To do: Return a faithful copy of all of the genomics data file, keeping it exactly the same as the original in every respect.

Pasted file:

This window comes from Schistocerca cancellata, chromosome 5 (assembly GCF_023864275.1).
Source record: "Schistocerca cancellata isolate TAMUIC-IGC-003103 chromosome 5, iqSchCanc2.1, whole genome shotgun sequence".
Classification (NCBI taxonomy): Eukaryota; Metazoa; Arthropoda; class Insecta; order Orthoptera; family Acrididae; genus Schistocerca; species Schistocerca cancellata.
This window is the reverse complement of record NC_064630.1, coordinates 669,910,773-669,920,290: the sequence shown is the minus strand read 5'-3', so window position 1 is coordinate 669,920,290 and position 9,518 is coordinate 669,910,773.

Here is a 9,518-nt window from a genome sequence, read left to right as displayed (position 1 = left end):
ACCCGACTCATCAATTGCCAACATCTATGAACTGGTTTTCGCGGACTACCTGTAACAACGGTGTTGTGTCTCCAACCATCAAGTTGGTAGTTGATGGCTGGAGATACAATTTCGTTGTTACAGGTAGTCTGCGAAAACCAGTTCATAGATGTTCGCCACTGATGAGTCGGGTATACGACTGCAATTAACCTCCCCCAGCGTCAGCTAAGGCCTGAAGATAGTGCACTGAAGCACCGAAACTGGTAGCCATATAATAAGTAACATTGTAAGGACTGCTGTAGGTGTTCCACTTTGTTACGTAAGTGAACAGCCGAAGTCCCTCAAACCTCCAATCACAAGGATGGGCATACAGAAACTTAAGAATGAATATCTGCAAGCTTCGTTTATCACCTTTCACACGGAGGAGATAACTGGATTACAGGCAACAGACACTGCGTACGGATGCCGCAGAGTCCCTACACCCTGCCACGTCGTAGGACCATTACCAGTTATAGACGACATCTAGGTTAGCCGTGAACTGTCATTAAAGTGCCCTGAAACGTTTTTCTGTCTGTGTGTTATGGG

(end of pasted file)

This window comes from Schistocerca cancellata, chromosome 5 (assembly GCF_023864275.1).
Source record: "Schistocerca cancellata isolate TAMUIC-IGC-003103 chromosome 5, iqSchCanc2.1, whole genome shotgun sequence".
Classification (NCBI taxonomy): Eukaryota; Metazoa; Arthropoda; class Insecta; order Orthoptera; family Acrididae; genus Schistocerca; species Schistocerca cancellata.
This window is the reverse complement of record NC_064630.1, coordinates 669,910,773-669,920,290: the sequence shown is the minus strand read 5'-3', so window position 1 is coordinate 669,920,290 and position 9,518 is coordinate 669,910,773.

Here is a 9,518-nt window from a genome sequence, read left to right as displayed (position 1 = left end):
ACCCGACTCATCAATTGCCAACATCTATGAACTGGTTTTCGCGGACTACCTGTAACAACGGTGTTGTGTCTCCAACCATCAAGTTGGTAGTTGATGGCTGGAGATACAATTTCGTTGTTACAGGTAGTCTGCGAAAACCAGTTCATAGATGTTCGCCACTGATGAGTCGGGTATACGACTGCAATTAACCTCCCCCAGCGTCAGCTAAGGCCTGAAGATAGTGCACTGAAGCACCGAAACTGGTAGCCATATAATAAGTAACATTGTAAGGACTGCTGTAGGTGTTCCACTTTGTTACGTAAGTGAACAGCCGAAGTCCCTCAAACCTCCAATCACAAGGATGGGCATACAGAAACTTAAGAATGAATATCTGCAAGCTTCGTTTATCACCTTTCACACGGAGGAGATAACTGGATTACAGGCAACAGACACTGCGTACGGATGCCGCAGAGTCCCTACACCCTGCCACGTCGTAGGACCATTACCAGTTATAGACGACATCTAGGTTAGCCGTGAACTGTCATTAAAGTGCCCTGAAACGTTTTTCTGTCTGTGTGTTATGGG